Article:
A way forward
General Conference 2016 of The United Methodist Church concluded without a holy war. For all the drama predicted from a supposed schism, radical structural change envisioned by a new version of Plan UMC (it failed the Constitutional test again), an unsuccessful attempt at tenure episcopacy for U.S. bishops to a predicted raucous debate and protracted demonstrations on human sexuality, General Conference had its skirmishes but no war.
Some have cited the Council of Bishop’s response as a reason why. Here is what we asked:
First, “defer all votes on human sexuality.”
Second, “refer the matter to a special commission named by the Council of Bishops (COB).”
Third, ask the “special commission to submit their work to a special session of GC prior to the 2020 GC.”
Why the COB offering brought forth a relative truce on schism, floor battles on human sexuality was a God thing. What happened or didn’t happen was beyond all we could “imagine or think.”
Folks who have read every jot and tittle of the COB proposal do have a matter interpretive discourse that our Disciplinary skirmishes remain in vogue. For example, how does one interpret this sentence: “We (COB) will continue to explore options to help the church live in grace with one another-including ways to avoid further complaints, trials and harm while we uphold the Discipline.” Which takes precedence? “ways to avoid complaints, trials and harm or upholding the Book of Discipline?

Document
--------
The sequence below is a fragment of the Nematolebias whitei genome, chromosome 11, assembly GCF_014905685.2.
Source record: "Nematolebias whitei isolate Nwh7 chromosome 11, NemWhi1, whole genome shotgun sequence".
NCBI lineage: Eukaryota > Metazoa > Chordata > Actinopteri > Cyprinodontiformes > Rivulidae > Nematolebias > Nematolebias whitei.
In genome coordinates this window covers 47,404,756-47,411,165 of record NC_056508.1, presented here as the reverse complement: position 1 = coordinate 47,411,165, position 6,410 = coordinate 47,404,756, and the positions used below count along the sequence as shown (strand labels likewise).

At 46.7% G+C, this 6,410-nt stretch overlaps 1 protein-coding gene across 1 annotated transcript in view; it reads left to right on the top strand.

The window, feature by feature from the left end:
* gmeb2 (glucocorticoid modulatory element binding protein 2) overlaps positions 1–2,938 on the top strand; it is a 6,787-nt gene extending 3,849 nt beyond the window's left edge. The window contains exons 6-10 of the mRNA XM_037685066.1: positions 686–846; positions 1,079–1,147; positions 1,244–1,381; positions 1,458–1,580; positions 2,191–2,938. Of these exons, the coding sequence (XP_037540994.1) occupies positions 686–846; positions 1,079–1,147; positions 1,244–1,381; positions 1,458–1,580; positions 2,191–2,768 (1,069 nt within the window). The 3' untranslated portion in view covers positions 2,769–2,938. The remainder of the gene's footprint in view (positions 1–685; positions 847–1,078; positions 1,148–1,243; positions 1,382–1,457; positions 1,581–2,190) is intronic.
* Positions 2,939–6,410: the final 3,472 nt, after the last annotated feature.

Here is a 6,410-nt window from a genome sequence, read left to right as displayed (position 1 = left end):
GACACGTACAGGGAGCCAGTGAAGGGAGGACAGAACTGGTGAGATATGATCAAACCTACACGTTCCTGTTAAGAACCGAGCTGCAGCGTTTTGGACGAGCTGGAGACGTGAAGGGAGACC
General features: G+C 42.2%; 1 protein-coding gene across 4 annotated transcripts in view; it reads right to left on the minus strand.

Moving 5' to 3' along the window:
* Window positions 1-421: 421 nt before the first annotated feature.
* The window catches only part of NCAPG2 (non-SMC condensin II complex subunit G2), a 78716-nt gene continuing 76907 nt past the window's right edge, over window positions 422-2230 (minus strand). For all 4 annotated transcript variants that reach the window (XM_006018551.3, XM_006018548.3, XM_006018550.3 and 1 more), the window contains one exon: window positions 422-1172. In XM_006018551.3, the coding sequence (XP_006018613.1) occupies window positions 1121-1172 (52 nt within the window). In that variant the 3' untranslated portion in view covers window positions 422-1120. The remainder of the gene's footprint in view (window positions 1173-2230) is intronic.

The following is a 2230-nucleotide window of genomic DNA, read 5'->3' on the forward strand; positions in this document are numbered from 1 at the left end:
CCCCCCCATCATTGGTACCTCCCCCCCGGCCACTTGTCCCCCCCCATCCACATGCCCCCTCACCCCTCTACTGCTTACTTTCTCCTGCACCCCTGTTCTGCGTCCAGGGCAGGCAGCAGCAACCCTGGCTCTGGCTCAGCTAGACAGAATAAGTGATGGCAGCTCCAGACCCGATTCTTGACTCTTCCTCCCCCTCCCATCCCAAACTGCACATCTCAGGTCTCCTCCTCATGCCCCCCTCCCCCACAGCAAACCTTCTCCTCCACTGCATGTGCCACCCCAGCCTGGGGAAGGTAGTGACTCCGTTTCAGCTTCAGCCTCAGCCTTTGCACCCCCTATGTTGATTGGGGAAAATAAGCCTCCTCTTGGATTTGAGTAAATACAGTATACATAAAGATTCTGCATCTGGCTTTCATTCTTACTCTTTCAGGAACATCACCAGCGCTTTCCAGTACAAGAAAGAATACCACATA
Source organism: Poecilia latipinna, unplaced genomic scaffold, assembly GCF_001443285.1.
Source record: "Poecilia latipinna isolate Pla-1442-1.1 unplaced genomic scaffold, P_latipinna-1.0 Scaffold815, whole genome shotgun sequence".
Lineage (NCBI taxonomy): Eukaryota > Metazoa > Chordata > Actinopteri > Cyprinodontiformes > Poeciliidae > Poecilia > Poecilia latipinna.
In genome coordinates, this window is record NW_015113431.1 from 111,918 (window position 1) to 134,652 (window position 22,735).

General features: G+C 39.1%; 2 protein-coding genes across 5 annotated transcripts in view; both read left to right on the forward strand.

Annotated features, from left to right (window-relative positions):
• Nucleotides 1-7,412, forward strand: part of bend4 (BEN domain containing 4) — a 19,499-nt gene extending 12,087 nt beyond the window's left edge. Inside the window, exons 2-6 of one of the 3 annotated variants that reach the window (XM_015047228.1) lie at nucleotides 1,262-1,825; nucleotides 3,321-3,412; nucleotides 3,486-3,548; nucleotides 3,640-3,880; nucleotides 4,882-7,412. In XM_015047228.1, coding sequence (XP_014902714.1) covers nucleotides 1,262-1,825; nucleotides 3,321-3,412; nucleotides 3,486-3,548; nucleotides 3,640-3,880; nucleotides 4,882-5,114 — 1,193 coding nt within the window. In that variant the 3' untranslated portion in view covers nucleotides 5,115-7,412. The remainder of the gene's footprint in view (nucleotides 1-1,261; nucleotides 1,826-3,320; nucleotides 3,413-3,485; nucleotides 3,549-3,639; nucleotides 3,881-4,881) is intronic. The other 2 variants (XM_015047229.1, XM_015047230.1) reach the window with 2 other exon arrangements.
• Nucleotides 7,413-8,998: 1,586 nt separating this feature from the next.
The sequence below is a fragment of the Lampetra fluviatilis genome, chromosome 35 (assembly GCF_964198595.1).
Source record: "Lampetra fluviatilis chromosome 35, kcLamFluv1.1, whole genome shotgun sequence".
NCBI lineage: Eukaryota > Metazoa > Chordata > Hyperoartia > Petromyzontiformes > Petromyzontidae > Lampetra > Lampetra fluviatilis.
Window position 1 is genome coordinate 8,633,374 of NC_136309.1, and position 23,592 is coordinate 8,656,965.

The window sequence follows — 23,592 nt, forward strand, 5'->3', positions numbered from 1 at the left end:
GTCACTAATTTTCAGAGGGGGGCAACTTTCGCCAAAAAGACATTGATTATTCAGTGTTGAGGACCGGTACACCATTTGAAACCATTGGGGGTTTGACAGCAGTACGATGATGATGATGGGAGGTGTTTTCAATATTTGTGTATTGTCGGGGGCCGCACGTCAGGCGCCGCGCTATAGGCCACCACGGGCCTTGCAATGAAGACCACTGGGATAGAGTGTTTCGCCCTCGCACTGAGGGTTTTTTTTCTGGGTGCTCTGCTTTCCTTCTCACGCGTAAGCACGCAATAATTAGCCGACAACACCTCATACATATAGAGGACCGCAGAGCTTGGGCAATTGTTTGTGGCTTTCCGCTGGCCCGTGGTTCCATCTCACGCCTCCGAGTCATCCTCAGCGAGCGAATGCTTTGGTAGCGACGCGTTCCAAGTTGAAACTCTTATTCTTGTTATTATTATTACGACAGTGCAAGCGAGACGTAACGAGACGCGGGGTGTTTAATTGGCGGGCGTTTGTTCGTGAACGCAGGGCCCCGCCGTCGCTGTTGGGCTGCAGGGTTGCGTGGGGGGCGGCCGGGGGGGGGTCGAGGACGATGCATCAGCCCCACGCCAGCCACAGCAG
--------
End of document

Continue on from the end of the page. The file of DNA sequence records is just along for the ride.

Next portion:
Here’s the response guiding me during my 20 years as a Bishop. Do your best to be as grace-filled leader. If a complaint is filed, do not avoid it, deny it or make a public scene of it. Administer the Disciplinary process of supervisory response and be committed to finding just resolutions. If those processes do not work, follow the process still even if it leads to a Committee on Investigation that leads to a trial.
In my 20-year episcopacy, two complaints have resulted in trials.
On another note, the “way forward” leads to my last Annual Conference in the active episcopacy. I look forward to wonderful worship, life-giving legislation, reports of the church in mission, snapshots of General Conference from our delegation, the memorial, retirement and ordination service, etc. Finally, I am looking forward to completing the $1 million goal for Africa University.
In our lifetime and beyond it, annually, eight students will receive scholarship for their education at Africa University when we raise $1 million dollars. Be prepared to give what it takes to finish what we started. I am. Dr. Jim Salley, vice chancellor of Africa University, will make that appeal. With God’s help and education, the abundant life for the “least of these” comes to fruition.
Bishop Jonathan D. Keaton